|Title||Economic modeling of directed technical change: the case of CO2 emission reduction|
|Source||Wageningen University. Promotor(en): Ekko van Ierland; T.K. Kuosmanen; M.P.J. Pulles; J. Reilly. - [S.l. ] : S.n. - ISBN 9789085045151 - 147|
Environmental Economics and Natural Resources
|Publication type||Dissertation, internally prepared|
|Keyword(s)||technische vooruitgang - modellen - kooldioxide - emissie - reductie - milieu - economische groei - klimaat - klimaatverandering - energie - milieubeleid - milieueconomie - economische verandering - technical progress - models - carbon dioxide - emission - reduction - environment - economic growth - climate - climatic change - energy - environmental policy - environmental economics - economic change|
The potential of technical change for cost-effective pollution abatement typically differs from technology to technology. It therefore is the aim of this thesis to study how policy instruments can direct technical change to those technologies with the greatest potential for cost-effective pollution abatement. In the light of the climate change problem, this thesis uses climate policy and concomitant reduction of carbon dioxide (CO2) emissions associated with energy use as a case study.
A first part of the study deals with the determinants of directed technical change. 1 derive these determinants using an economic model analysis of directed technical change. A main finding is that the consumption side of the economy is important for the direction of technical change. In particular, the extent to which consumers can substitute between goods determines the direction. Technology externalities reinforce the existing direction of technical change. Further, I explore a frontier approach for empirical analysis of delayed feedback in technical change that is based on the literature of productive efficiency analysis. 1 illustrate this approach using aggregate production data of25 OECD countries for the years 1980 through 1997. I find evidence that the benefits of technical change accrue gradually over time, with the delayed response continuing up to eight years.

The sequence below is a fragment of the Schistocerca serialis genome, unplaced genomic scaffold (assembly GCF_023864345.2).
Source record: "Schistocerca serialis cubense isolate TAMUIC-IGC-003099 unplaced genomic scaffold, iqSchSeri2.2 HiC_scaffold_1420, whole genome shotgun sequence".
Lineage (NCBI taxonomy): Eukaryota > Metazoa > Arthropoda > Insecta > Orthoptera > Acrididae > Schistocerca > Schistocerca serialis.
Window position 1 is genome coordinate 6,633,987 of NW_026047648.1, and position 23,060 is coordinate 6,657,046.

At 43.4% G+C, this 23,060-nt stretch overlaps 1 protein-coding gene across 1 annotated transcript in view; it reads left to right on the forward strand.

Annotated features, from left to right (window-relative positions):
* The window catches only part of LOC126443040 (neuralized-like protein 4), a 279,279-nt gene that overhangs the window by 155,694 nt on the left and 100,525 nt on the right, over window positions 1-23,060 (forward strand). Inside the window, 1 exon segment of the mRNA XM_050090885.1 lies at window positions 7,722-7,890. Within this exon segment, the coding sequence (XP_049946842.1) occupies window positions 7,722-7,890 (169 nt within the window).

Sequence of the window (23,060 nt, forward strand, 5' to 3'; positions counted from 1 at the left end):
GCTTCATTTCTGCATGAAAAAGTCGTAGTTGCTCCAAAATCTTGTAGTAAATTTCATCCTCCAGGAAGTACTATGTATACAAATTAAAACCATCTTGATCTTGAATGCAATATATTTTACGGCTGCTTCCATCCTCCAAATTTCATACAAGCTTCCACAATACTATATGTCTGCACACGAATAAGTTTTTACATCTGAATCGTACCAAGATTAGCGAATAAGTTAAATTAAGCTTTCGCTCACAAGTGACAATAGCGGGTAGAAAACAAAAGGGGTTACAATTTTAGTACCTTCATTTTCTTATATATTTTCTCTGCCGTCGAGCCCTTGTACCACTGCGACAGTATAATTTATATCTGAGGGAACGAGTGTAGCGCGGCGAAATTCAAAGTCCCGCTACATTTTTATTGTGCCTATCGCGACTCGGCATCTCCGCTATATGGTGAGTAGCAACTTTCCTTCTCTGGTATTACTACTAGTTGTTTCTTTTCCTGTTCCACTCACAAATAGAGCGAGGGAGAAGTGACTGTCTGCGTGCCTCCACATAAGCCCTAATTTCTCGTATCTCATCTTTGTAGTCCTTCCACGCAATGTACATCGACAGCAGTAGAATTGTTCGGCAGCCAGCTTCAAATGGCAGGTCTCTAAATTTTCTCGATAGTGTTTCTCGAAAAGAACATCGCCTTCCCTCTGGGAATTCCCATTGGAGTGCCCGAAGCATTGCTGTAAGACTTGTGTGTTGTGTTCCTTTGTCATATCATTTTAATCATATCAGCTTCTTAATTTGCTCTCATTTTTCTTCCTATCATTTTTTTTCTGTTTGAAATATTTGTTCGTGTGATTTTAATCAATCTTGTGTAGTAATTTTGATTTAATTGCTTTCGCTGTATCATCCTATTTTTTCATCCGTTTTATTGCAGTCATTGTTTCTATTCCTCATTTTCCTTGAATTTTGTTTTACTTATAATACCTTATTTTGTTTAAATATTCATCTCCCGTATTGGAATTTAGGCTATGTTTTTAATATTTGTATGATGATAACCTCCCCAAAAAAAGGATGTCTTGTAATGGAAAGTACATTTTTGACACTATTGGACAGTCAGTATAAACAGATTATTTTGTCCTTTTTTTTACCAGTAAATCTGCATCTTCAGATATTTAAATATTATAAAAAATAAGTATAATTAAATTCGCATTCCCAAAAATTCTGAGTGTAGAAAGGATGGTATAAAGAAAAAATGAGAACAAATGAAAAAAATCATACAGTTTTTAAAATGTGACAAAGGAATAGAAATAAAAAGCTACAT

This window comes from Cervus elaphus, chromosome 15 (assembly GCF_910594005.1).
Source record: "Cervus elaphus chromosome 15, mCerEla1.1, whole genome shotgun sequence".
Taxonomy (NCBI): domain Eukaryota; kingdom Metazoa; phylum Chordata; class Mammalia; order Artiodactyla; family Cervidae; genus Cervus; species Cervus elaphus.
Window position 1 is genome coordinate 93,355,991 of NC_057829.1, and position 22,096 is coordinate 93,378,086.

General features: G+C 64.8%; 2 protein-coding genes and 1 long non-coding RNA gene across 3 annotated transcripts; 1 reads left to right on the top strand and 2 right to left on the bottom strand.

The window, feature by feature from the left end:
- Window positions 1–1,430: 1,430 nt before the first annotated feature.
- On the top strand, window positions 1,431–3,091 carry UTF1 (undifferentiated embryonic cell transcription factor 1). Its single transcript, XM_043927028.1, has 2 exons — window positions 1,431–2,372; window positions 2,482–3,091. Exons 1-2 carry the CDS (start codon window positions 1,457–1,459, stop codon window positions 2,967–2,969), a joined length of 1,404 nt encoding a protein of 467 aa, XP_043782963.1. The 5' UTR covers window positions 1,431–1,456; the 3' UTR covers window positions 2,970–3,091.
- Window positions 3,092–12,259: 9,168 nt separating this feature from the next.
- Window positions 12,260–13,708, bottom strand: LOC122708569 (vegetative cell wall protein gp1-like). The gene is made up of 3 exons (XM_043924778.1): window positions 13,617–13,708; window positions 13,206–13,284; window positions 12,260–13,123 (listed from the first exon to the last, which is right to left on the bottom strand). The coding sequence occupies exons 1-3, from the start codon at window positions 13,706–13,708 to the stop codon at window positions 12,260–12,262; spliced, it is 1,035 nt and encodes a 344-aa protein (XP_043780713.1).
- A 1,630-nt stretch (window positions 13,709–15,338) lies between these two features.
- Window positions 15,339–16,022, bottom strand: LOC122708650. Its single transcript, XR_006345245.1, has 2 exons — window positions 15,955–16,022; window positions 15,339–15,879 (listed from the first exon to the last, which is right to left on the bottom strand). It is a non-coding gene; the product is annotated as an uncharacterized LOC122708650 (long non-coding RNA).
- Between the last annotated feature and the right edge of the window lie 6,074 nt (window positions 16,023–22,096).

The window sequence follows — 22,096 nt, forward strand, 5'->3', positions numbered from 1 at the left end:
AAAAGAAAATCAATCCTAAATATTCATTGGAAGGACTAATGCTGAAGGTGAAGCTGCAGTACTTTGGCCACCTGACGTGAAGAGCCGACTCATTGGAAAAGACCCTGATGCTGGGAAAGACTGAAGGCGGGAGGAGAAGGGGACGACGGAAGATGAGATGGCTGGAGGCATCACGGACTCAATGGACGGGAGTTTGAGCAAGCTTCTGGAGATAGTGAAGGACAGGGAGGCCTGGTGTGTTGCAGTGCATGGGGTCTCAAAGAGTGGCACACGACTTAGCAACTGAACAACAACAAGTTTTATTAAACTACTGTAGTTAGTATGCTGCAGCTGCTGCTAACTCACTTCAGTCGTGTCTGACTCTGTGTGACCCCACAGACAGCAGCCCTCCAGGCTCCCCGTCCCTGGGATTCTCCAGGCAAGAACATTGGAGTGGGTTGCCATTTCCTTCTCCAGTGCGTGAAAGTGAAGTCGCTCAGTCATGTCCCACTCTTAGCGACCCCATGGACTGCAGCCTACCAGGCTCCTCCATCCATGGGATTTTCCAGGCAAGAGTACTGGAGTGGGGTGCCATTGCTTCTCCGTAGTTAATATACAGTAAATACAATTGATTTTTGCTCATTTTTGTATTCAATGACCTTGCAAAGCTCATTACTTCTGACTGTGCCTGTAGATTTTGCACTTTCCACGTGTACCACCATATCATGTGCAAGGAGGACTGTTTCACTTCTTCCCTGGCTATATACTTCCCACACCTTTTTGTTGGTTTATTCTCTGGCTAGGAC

A second part of the study deals with the possibilities of directed technical change and technology externalities for the design of climate policy. Applying the model analysis at the aggregate level of the current Dutch economy, I find that CO2 emission reduction becomes more cost effective if climate policy takes the form of a combination of traditional environmental policy and technology policy. Regardless of the particular policy instruments chosen, however, I find that technology externalities can justify differentiation of climate policy between non-CO2 intensive- and CO2-intensive sectors, such that the latter face a higher CO2 price. This result is considerably different from the conventional environmental economic conclusion that equal marginal abatement costs across the economy 1ead to a cost-effective emission reduction. Finally, focusing the model analysis more on the energy sector of the Dutch economy, I study cost effectiveness of combining the environmental policy with technology policy aimed at reducing the cost and speeding the adoption of a specific CO2 abatement technology, I take CO2 capture and storage in the Dutch electricity sector as a case study. I find that such a policy combination leads to faster adoption of CO2 capture and storage and improves cost effectiveness of the emission reduction.